However what about the man who doesn't wish to have a child when he is not in a relationship with the mother. What about if she were given permission and the child grew up to look for a father who never wanted her. How would he feel knowing that his own flesh and blood had been born without his wishes?

Moodybitch is right when she says why doesn't she go for adoption.
Agreed about the adoption point: the desire to have "one's own" child does seem to get fetishised in some cases. (Although interesting to note the reaction that some celebs get when they choose to adopt rather then to have their own child.)

Ref your comment that I've put in bold: such situations happen at the moment, in any circumstance when a woman becomes pregnant when she's not in a relationship and she keeps the baby against the father's wishes.

What you might say there is "well, he should have used protection" - could the same thing not be said of the man in the IVF case? I.e. "he shouldn't have consented in the first place?"
 
#10
_Artemis_ said:
Horridlittleman said:
Artemis,

I see your point about it affecting the woman by not having her own child.

However what about the man who doesn't wish to have a child when he is not in a relationship with the mother. What about if she were given permission and the child grew up to look for a father who never wanted her. How would he feel knowing that his own flesh and blood had been born without his wishes?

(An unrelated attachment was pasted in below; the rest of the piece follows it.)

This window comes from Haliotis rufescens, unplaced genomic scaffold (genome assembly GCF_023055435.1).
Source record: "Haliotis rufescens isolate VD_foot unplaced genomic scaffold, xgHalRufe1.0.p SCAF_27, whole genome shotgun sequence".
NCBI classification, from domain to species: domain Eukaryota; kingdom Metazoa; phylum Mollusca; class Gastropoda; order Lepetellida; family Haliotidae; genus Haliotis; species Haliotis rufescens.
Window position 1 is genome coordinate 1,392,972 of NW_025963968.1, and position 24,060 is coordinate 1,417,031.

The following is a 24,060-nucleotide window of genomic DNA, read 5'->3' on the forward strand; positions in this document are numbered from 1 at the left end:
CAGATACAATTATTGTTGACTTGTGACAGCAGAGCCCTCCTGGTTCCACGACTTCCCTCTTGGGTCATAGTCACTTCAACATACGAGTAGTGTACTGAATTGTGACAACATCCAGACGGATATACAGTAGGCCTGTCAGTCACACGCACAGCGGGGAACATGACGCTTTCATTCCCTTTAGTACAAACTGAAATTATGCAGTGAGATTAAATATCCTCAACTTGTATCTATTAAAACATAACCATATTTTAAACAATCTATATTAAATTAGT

Moodybitch is right when she says why doesn't she go for adoption.
Agreed about the adoption point: the desire to have "one's own" child does seem to get fetishised in some cases. (Although interesting to note the reaction that some celebs get when they choose to adopt rather then to have their own child.)

Ref your comment that I've put in bold: such situations happen at the moment, in any circumstance when a woman becomes pregnant when she's not in a relationship and she keeps the baby against the father's wishes.

What you might say there is "well, he should have used protection" - could the same thing not be said of the man in the IVF case? I.e. "he shouldn't have consented in the first place?"
Perhaps he felt under pressure to consent when she was undergoing medical treatment?

Perhaps he did want to be the father of her child at the time?

Now he doesn't, so surely he should have the chance to withdraw (sorry about the pun) now that they are no longer together?

Isn't that better than bringing an unwanted child into the world and having nothing to do with it?
 
#11
Artemis,

I agree that the point I made happen all of the time in the UK with regards to unplanned pregnancies and the man having no rights when abortion is involved. That doesn't mean it is correct!

The point in this case was that he consented to use the embryos while they were a couple. He then withdrew his consent when the situation changed. I don't see that there is anything wrong with him doing that. It is his right to remove consent at any time up until the embryos are implanted - he exercised that right!
 
#12
Blokeonabike said:
There is also the financial angle. The father would, I presume be legally obliged to pay child support if she had won.
Presumably she could formally have waived her right to child support - problem solved.

Blokeonabike said:
Bottom line, she is a selfish woman. It may not be the popular thing to say but I do not believe in IVF at all. There are plenty of orphans/unwanted kids in the world. If natural selection has decided you cant concieve or you are some sort of raving lesbian feminist or just too greedy to start a family at a sensible time because of your career or whatever, tough.